National Notifiable Diseases Surveillance System 

The “Rules and Regulations Pertaining to Communicable Disease Control” adopted by the Arkansas State Board of Health in 1977 pursuant to the authority conferred by Act 96 of 1913 (Arkansas statutes, 1947, Section 82-110) Section III, states “The responsibility for reporting certain communicable diseases is the duty of EVERY physician, practitioner, nurse, superintendent or manager of a dispensary, hospital, clinic, nursing or extended care home and laboratory personnel examining human specimens resulting in the diagnosis of notifiable diseases or any person in attendance on a case of any disease or conditions declared notifiable.”

Reportable diseases can be faxed to 501-661-2428 on the form below. Faxing is the preferred method, however,  you may phone in your report to our automated message center at 1-800-482-8888. Messages are received 24 hours a day, 7 days a week. This information is transcribed daily, Monday through Friday.

Downloads    

Reportable Disease in Arkansas
Communicable Disease Reporting Form

To Report Diseases Immediately via Telephone:

  • Weekdays - Call 501-661-2893 (Local/Pulaski County – 8:00 a.m. to 4:30 p.m. Monday through Friday.)
  • After Hours/Weekends: Call 1-800-554-5738 between 4:30 P.M. on Friday until 8:00  A.M. on Monday, holidays or evenings.

For emergency reporting, e.g., bacterial meningitis, food borne outbreak, hepatitis A, etc  in a food handler, between 4:30 P.M. on Friday until 8:00  A.M. on Monday, holidays or evenings, call 1-800-554-5738.  This number is answered by the ADH Emergency Communications Center.  Ask to speak with a nurse in the CD/Immunization work unit.

History

In 1878, Congress authorized the U.S. Marine Hospital Service (i.e., the forerunner of the Public Health Service [PHS]) to collect morbidity reports regarding cholera, smallpox, plague, and yellow fever from U.S. consuls overseas; this information was to be used for instituting quarantine measures to prevent the introduction and spread of these diseases into the United States. In 1879, a specific Congressional appropriation was made for the collection and publication of reports of these notifiable diseases. The authority for weekly reporting and publication of these reports was expanded by Congress in 1893 to include data from states and municipal authorities.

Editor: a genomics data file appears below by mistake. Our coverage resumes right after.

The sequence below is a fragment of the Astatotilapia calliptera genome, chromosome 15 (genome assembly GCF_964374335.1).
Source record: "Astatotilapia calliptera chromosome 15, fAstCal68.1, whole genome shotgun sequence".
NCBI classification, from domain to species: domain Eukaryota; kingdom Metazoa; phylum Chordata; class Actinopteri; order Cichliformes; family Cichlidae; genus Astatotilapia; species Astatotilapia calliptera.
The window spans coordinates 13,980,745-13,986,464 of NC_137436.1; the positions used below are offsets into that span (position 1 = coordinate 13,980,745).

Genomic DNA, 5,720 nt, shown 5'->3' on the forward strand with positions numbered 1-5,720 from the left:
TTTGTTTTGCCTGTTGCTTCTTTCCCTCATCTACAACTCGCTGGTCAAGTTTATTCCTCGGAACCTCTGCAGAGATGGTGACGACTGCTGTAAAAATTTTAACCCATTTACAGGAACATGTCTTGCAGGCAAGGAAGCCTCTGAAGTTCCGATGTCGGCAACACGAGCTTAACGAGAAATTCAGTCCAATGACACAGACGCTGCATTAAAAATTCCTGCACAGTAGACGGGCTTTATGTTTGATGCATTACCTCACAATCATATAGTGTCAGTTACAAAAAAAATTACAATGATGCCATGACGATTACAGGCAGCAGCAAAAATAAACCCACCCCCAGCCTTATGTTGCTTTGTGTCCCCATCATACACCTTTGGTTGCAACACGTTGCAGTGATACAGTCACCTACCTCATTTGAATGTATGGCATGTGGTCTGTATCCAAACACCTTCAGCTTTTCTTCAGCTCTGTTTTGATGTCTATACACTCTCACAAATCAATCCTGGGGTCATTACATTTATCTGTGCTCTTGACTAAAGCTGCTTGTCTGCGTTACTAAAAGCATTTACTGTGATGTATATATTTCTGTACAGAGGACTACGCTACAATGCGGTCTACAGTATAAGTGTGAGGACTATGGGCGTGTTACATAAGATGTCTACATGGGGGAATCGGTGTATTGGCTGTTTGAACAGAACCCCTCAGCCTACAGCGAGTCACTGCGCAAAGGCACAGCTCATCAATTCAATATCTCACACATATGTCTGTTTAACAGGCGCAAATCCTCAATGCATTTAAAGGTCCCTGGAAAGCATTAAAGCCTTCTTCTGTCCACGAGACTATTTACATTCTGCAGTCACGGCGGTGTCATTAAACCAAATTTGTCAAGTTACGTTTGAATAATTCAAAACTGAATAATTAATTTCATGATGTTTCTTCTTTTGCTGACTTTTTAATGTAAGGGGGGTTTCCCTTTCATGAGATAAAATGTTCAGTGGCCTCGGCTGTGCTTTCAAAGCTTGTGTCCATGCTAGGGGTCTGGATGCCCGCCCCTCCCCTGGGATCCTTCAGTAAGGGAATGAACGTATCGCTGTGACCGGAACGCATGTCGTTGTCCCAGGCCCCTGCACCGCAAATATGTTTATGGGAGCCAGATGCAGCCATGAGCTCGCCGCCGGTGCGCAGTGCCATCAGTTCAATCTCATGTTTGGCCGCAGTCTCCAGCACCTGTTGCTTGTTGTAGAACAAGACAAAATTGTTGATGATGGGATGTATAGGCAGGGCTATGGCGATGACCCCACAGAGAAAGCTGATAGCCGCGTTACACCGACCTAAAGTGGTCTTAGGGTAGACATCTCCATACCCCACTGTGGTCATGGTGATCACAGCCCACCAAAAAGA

To increase the uniformity of the data, Congress enacted a law in 1902 directing the Surgeon General to provide forms for the collection and compilation of data and for the publication of reports at the national level. In 1912, state and territorial health authorities--in conjunction with PHS--recommended immediate telegraphic reporting of five infectious diseases and the monthly reporting, by letter, of 10 additional diseases. The first annual summary of The Notifiable Diseases in 1912 included reports of 10 diseases from 19 states, the District of Columbia, and Hawaii. By 1928, all states, the District of Columbia, Hawaii, and Puerto Rico were participating in national reporting of 29 specified diseases.

At their annual meeting in 1950, the State and Territorial Health Officers authorized a conference of state and territorial epidemiologists whose purpose was to determine which diseases should be reported to PHS. In 1961, CDC assumed responsibility for the collection and publication of data concerning nationally notifiable diseases.

The list of nationally notifiable diseases is revised periodically. For example, a disease may be added to the list as a new pathogen emerges, or a disease may be deleted as its incidence declines. Public health officials at state health departments and CDC continue to collaborate in determining which diseases should be nationally notifiable; CSTE, with input from CDC, makes recommendations annually for additions and deletions to the list of nationally notifiable diseases. However, reporting of nationally notifiable diseases to CDC by the states is voluntary. Reporting is currently mandated (i.e., by state legislation or regulation) only at the state level. The list of diseases that are considered notifiable, therefore, varies slightly by state. All states generally report the internationally quarantinable diseases (i.e., cholera, plague, and yellow fever) in compliance with the World Health Organization's International Health Regulations.

Data on selected notifiable infectious diseases are published weekly in the MMWR and at year-end in the annual Summary of Notifiable Diseases, United States.